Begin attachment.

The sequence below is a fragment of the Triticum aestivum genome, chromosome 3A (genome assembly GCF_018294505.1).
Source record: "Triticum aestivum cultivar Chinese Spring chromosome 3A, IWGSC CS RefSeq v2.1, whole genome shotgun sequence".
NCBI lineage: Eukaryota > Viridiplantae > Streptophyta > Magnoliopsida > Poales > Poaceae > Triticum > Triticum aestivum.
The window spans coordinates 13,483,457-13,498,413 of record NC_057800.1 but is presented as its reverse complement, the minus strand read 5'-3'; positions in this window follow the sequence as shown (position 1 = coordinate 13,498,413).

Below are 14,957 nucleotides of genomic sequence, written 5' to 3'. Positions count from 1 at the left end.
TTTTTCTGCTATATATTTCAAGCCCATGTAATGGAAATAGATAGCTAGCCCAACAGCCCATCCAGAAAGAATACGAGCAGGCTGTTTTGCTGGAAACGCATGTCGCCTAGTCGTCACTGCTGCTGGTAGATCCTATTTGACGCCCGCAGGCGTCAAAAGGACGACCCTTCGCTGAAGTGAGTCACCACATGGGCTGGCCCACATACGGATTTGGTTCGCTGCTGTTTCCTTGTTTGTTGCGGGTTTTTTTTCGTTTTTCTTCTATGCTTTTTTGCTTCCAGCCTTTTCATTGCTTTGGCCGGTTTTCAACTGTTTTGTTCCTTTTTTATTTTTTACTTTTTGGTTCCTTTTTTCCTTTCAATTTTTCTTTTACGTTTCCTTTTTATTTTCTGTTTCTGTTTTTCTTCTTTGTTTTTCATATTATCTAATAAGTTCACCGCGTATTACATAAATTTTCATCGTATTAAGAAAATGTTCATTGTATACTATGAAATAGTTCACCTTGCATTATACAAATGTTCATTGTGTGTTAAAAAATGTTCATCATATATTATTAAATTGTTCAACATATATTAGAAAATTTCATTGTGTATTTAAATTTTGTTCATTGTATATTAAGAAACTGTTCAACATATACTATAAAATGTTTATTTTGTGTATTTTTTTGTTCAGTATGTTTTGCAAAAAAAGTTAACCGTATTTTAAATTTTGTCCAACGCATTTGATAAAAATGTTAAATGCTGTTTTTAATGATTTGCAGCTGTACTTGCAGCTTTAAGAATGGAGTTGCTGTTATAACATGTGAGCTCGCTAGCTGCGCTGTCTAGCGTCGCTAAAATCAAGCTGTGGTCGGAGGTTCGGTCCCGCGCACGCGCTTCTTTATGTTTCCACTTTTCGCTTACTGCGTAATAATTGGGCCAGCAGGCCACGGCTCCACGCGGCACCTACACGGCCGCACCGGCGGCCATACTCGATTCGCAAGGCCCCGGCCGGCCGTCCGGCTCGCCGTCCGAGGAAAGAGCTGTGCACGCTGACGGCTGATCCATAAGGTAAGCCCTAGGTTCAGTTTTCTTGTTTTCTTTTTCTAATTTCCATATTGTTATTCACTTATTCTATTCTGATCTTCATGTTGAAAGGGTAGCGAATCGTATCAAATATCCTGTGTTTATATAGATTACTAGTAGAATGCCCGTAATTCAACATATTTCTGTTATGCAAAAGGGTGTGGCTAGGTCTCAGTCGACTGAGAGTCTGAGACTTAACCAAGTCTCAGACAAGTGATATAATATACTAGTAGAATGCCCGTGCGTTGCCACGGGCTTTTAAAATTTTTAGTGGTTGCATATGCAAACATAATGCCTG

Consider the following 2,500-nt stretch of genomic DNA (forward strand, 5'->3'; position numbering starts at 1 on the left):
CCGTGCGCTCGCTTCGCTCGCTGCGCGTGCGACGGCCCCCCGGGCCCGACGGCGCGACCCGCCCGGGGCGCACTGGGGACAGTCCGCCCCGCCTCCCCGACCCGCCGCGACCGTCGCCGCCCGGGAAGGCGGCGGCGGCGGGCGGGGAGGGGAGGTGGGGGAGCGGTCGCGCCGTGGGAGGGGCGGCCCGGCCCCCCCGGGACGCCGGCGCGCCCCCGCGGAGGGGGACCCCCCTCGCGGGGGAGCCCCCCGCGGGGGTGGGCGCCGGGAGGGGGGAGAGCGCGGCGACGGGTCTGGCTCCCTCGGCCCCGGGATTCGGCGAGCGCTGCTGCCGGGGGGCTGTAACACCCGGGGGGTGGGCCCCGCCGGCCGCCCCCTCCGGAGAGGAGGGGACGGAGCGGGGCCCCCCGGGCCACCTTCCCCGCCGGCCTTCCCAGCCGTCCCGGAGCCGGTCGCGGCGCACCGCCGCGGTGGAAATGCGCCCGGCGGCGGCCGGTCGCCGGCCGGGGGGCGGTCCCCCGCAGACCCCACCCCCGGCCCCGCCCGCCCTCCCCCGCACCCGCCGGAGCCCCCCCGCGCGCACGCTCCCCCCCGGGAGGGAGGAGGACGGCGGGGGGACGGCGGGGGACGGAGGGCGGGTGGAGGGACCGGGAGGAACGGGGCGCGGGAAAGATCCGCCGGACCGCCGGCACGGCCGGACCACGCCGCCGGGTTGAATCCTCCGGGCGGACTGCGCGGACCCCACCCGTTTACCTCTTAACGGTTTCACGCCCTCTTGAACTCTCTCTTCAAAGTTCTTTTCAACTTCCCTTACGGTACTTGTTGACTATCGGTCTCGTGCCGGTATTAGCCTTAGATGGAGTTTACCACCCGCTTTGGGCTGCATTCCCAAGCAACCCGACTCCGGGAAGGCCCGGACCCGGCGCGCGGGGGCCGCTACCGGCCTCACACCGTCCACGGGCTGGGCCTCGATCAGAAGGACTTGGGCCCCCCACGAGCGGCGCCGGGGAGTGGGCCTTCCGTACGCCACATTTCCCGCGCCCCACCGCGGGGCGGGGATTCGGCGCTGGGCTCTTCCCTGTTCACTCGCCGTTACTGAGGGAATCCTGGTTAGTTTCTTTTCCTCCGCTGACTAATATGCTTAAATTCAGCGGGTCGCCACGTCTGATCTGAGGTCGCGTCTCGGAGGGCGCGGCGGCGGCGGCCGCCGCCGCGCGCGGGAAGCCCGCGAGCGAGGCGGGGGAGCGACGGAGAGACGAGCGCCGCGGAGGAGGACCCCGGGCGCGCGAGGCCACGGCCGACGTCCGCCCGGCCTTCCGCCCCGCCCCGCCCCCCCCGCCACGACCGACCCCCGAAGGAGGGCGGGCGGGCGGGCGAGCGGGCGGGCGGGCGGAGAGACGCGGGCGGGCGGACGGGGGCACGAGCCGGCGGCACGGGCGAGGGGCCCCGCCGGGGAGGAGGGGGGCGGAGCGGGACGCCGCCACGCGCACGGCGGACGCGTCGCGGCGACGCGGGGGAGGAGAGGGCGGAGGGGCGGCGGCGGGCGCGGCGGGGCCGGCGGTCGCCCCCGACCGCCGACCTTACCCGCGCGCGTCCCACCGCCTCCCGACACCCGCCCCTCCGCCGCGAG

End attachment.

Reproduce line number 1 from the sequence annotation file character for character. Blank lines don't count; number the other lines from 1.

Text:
The sequence below is a fragment of the Triticum aestivum genome, chromosome 3A (genome assembly GCF_018294505.1).